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ASICS Half Marathon Wins to Robinson and Wellings After Twin Breakaways

Huge kicks four kilometres from home delivered pre-race favourites Brett Robinson and Eloise Wellings decisive victories in the 2022 ASICS Half Marathon on the Gold Coast this morning.

The heaviest of the pre-dawn rain eased to a sprinkle as over 8200 runners faced the 6:00am starting gun.

And the men’s and women’s contests were fascinating races within a race with a handful of runners – leading men and women contenders – getting away and establishing clear air between them and the rest of the field early in the journey.

In the men’s contest, the fancied trio of Tokyo 2020 Olympic Games marathoner Robinson, New South Wales distance specialist Ed Goddard and 2012 winner Liam Adams pushed the pace through the 5km mark to open a lead of over 50 metres.

By the half way mark the leaders were running well under three-minute pace and with plenty of light hearted banter going back and forth, they appeared to be setting up the half marathon equivalent of a shootout as they turned for home.

Then, at the 47-minute mark, apparently with no more appetite for small talk, Robinson produced a devastating kick to put himself far enough in front that Goddard and Adams realised they had some serious work to do if they were to reel the bolter in.

At the same time Brisbane workhorse Tim Vincent decided he’d had enough of being in a pack that seemed to consider the frontrunners out of reach, so he decided to hit his own GO button.

It worked and with a kilometre to the finish line he had managed to rein in a fading Adams to finish 16 seconds behind Robinson [1:03:14], 11 seconds behind Goddard [1:03:19] and find himself on the Gold Coast podium for the first time in a time of 1:03:31.

“I had Liam in my sights towards the end there so for the last three kilometres I just put my foot to the floor,” he said.

Race winner and Australian national record-holder Robinson took in the atmosphere while plotting a finish that would pose an insurmountable test for his rivals over the closing stages of the race.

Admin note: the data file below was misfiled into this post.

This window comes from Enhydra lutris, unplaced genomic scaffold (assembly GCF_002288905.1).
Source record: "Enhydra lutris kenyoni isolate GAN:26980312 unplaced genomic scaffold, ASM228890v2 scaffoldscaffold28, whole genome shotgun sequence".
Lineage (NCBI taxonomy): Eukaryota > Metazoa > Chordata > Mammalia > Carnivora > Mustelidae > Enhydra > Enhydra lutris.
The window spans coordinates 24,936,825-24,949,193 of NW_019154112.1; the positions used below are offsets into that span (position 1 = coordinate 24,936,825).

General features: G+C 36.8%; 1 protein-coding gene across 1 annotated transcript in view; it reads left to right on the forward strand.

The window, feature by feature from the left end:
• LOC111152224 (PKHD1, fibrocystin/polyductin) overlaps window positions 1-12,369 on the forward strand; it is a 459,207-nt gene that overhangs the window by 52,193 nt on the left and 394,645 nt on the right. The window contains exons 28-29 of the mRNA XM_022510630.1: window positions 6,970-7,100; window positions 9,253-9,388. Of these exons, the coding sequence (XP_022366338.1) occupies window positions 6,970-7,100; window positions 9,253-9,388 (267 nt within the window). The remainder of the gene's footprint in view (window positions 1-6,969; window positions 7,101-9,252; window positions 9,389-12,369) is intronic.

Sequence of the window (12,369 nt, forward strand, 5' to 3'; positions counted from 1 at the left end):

“There were thousands of people out there cheering today, so that gave me a great lift,” Robinson said.

“I was feeling pretty cruisy when we turned [at Paradise Point] and about ten minutes from the finish I thought I’d have a bit of fun and test the boys a little bit and see how they were going.

“I got a gap pretty quickly so I went back and relaxed a little bit knowing I had a good lead that I thought I could keep, so I just enjoyed the last bit,” he said.

In what he described as a “fun” race, second placegetter Ed Goddard said they all went out pretty quick.

“It’s always interesting going out hard in the dark because it’s different from any other race. Brett (Robinson) put a pretty big move on and I just wanted to stay in contact with him.

“The Gold Coast is awesome… it’s great to be up here. I love representing ASICS… you’ve got a big team around you and they share all their support. I love being up here,” Goddard said.

Adams finished in fifth place behind another late escapee from the pack, Liam Boudin who finished in fourth place.

The race for the women’s podium was flagged early when Birmingham 2022 Commonwealth Games-bound marathoners Wellings and Jessica Stenson tucked themselves a lead group of men who acted as defacto pacesetters for the first half of the journey.

Wellings, who will make an unprecedented fifth Commonwealth Games appearance in Birmingham, and teammate Stenson were inseparable for most of the race until a Wellings kick at precisely the same time as Robinson’s put her out the front far enough that she could confidently hold her lead over the closing stages.

She says her 41 second victory over Stenson [1:11:32] and New Zealand’s third placegetter Laura Nagel [1:15:50] was good preparation for the Commonwealth Games in a month’s time.

“I didn’t really plan the breakaway, but I was feeling good, and I was feeling strong, and it all just worked,” Wellings, the 2015 winner of this event, said.

“I’m reasonably happy with my time [1:10:53] and I thought I ran really strong today and it was a really good confidence booster heading into my fifth Commonwealth Games.

“I feel like I am just getting started again,” she said.

Stenson’s record in this event now reads three second place finishes, two thirds and a fourth in her six tilts at the ASICS Half.

She said she went out aggressively and gave it her all and tried something new….[but] it didn’t all come together.

“At about 15k the goal became just to finish and I am so proud I did that. Those experiences force me to find strategies that I will need later on doing the marathon distance. It was a very valuable experience and I’m happy for Eloise (Wellings).

“The atmosphere was great… I think everyone is so happy to have this event back and you can hear that in their voices.

“I love the Gold Coast. I was drawing on the strength of my result in the marathon from 2018 [Commonwealth Games] It was quite special to think back to that one,” Stenson said.

Today’s program also featured the Health and Wellbeing Queensland 2km and 4km Junior Dashes and the Gold Coast Airport 5km Fun Run with new records set in the 4km and 5km events.

A flying young Caiden McFarlane from Ormeau finally took Riley Cocks’ 12-year-old record of 12:29 by posting the new best mark of 12:16.

It was a cracking run that not only took the old record but demolished it.

Currumbin’s Sienna Bush won the girls’ 4km while Hayden Huang and Halo Keays were the winners of this year’s 2km event.

In the new look 5km Fun Run Brisbane’s Harvey Cramb and Sydney’s Holly Campbell set benchmarks for the future with their respective times of 15:19 and 15:50.

Posted in elite, News.

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